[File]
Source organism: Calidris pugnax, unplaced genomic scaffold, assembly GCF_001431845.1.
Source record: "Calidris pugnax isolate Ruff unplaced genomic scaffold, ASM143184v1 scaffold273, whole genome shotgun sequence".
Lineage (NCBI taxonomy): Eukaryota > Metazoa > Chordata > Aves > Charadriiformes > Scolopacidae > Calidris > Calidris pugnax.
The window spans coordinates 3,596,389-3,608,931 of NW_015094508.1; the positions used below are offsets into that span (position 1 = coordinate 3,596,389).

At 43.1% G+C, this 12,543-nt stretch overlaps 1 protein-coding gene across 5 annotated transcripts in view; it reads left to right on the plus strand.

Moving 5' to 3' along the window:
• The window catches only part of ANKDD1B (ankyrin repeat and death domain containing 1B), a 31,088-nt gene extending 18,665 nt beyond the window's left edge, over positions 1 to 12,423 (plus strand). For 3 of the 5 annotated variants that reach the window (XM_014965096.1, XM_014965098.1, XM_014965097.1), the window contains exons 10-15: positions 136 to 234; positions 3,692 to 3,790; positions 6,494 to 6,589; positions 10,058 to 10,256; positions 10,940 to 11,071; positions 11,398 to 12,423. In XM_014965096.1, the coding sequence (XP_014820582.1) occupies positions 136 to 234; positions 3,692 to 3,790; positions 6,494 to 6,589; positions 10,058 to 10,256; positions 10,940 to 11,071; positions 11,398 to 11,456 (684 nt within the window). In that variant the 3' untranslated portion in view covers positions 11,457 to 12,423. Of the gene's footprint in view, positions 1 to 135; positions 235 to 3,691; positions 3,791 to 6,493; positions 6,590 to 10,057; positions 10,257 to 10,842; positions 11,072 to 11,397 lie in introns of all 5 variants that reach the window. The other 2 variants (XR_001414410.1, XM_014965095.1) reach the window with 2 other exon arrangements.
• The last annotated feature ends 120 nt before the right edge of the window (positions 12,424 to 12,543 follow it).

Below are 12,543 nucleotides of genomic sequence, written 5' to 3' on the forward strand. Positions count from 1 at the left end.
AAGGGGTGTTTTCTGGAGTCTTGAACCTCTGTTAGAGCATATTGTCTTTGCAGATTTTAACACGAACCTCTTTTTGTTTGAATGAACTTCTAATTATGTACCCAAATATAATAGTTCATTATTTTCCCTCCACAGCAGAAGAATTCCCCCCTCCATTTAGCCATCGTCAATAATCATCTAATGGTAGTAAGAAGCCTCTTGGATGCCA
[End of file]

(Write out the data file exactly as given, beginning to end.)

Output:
Source organism: Calidris pugnax, unplaced genomic scaffold, assembly GCF_001431845.1.
Source record: "Calidris pugnax isolate Ruff unplaced genomic scaffold, ASM143184v1 scaffold273, whole genome shotgun sequence".
Lineage (NCBI taxonomy): Eukaryota > Metazoa > Chordata > Aves > Charadriiformes > Scolopacidae > Calidris > Calidris pugnax.
The window spans coordinates 3,596,389-3,608,931 of NW_015094508.1; the positions used below are offsets into that span (position 1 = coordinate 3,596,389).

At 43.1% G+C, this 12,543-nt stretch overlaps 1 protein-coding gene across 5 annotated transcripts in view; it reads left to right on the plus strand.

Moving 5' to 3' along the window:
• The window catches only part of ANKDD1B (ankyrin repeat and death domain containing 1B), a 31,088-nt gene extending 18,665 nt beyond the window's left edge, over positions 1 to 12,423 (plus strand). For 3 of the 5 annotated variants that reach the window (XM_014965096.1, XM_014965098.1, XM_014965097.1), the window contains exons 10-15: positions 136 to 234; positions 3,692 to 3,790; positions 6,494 to 6,589; positions 10,058 to 10,256; positions 10,940 to 11,071; positions 11,398 to 12,423. In XM_014965096.1, the coding sequence (XP_014820582.1) occupies positions 136 to 234; positions 3,692 to 3,790; positions 6,494 to 6,589; positions 10,058 to 10,256; positions 10,940 to 11,071; positions 11,398 to 11,456 (684 nt within the window). In that variant the 3' untranslated portion in view covers positions 11,457 to 12,423. Of the gene's footprint in view, positions 1 to 135; positions 235 to 3,691; positions 3,791 to 6,493; positions 6,590 to 10,057; positions 10,257 to 10,842; positions 11,072 to 11,397 lie in introns of all 5 variants that reach the window. The other 2 variants (XR_001414410.1, XM_014965095.1) reach the window with 2 other exon arrangements.
• The last annotated feature ends 120 nt before the right edge of the window (positions 12,424 to 12,543 follow it).

Below are 12,543 nucleotides of genomic sequence, written 5' to 3' on the forward strand. Positions count from 1 at the left end.
AAGGGGTGTTTTCTGGAGTCTTGAACCTCTGTTAGAGCATATTGTCTTTGCAGATTTTAACACGAACCTCTTTTTGTTTGAATGAACTTCTAATTATGTACCCAAATATAATAGTTCATTATTTTCCCTCCACAGCAGAAGAATTCCCCCCTCCATTTAGCCATCGTCAATAATCATCTAATGGTAGTAAGAAGCCTCTTGGATGCCA